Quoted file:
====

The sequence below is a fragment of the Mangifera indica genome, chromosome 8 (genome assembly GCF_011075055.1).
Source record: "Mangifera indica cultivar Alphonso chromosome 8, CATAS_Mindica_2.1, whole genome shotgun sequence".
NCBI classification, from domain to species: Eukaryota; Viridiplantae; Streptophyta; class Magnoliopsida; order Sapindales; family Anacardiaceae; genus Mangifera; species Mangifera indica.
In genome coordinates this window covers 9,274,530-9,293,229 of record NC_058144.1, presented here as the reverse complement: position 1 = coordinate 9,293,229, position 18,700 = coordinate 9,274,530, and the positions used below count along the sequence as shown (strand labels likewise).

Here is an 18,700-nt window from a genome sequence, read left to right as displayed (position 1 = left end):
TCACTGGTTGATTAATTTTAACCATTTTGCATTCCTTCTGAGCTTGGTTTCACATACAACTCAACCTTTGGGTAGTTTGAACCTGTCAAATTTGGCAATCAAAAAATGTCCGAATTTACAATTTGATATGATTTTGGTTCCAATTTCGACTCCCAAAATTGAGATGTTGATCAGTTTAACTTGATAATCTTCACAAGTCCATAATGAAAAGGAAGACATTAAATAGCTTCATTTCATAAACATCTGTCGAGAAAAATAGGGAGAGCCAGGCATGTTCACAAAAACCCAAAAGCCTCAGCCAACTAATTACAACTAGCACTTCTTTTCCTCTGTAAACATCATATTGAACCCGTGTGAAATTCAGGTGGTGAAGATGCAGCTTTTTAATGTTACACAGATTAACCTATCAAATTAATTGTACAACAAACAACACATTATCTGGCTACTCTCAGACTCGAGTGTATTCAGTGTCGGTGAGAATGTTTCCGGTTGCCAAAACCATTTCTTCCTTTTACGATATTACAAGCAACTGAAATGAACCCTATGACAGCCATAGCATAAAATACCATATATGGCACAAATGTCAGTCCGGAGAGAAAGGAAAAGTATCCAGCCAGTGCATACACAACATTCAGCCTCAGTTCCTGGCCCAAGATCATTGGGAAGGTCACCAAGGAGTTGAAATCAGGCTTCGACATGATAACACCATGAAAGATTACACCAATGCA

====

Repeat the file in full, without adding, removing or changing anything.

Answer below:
The sequence below is a fragment of the Mangifera indica genome, chromosome 8 (genome assembly GCF_011075055.1).
Source record: "Mangifera indica cultivar Alphonso chromosome 8, CATAS_Mindica_2.1, whole genome shotgun sequence".
NCBI classification, from domain to species: Eukaryota; Viridiplantae; Streptophyta; class Magnoliopsida; order Sapindales; family Anacardiaceae; genus Mangifera; species Mangifera indica.
In genome coordinates this window covers 9,274,530-9,293,229 of record NC_058144.1, presented here as the reverse complement: position 1 = coordinate 9,293,229, position 18,700 = coordinate 9,274,530, and the positions used below count along the sequence as shown (strand labels likewise).

Here is an 18,700-nt window from a genome sequence, read left to right as displayed (position 1 = left end):
TCACTGGTTGATTAATTTTAACCATTTTGCATTCCTTCTGAGCTTGGTTTCACATACAACTCAACCTTTGGGTAGTTTGAACCTGTCAAATTTGGCAATCAAAAAATGTCCGAATTTACAATTTGATATGATTTTGGTTCCAATTTCGACTCCCAAAATTGAGATGTTGATCAGTTTAACTTGATAATCTTCACAAGTCCATAATGAAAAGGAAGACATTAAATAGCTTCATTTCATAAACATCTGTCGAGAAAAATAGGGAGAGCCAGGCATGTTCACAAAAACCCAAAAGCCTCAGCCAACTAATTACAACTAGCACTTCTTTTCCTCTGTAAACATCATATTGAACCCGTGTGAAATTCAGGTGGTGAAGATGCAGCTTTTTAATGTTACACAGATTAACCTATCAAATTAATTGTACAACAAACAACACATTATCTGGCTACTCTCAGACTCGAGTGTATTCAGTGTCGGTGAGAATGTTTCCGGTTGCCAAAACCATTTCTTCCTTTTACGATATTACAAGCAACTGAAATGAACCCTATGACAGCCATAGCATAAAATACCATATATGGCACAAATGTCAGTCCGGAGAGAAAGGAAAAGTATCCAGCCAGTGCATACACAACATTCAGCCTCAGTTCCTGGCCCAAGATCATTGGGAAGGTCACCAAGGAGTTGAAATCAGGCTTCGACATGATAACACCATGAAAGATTACACCAATGCA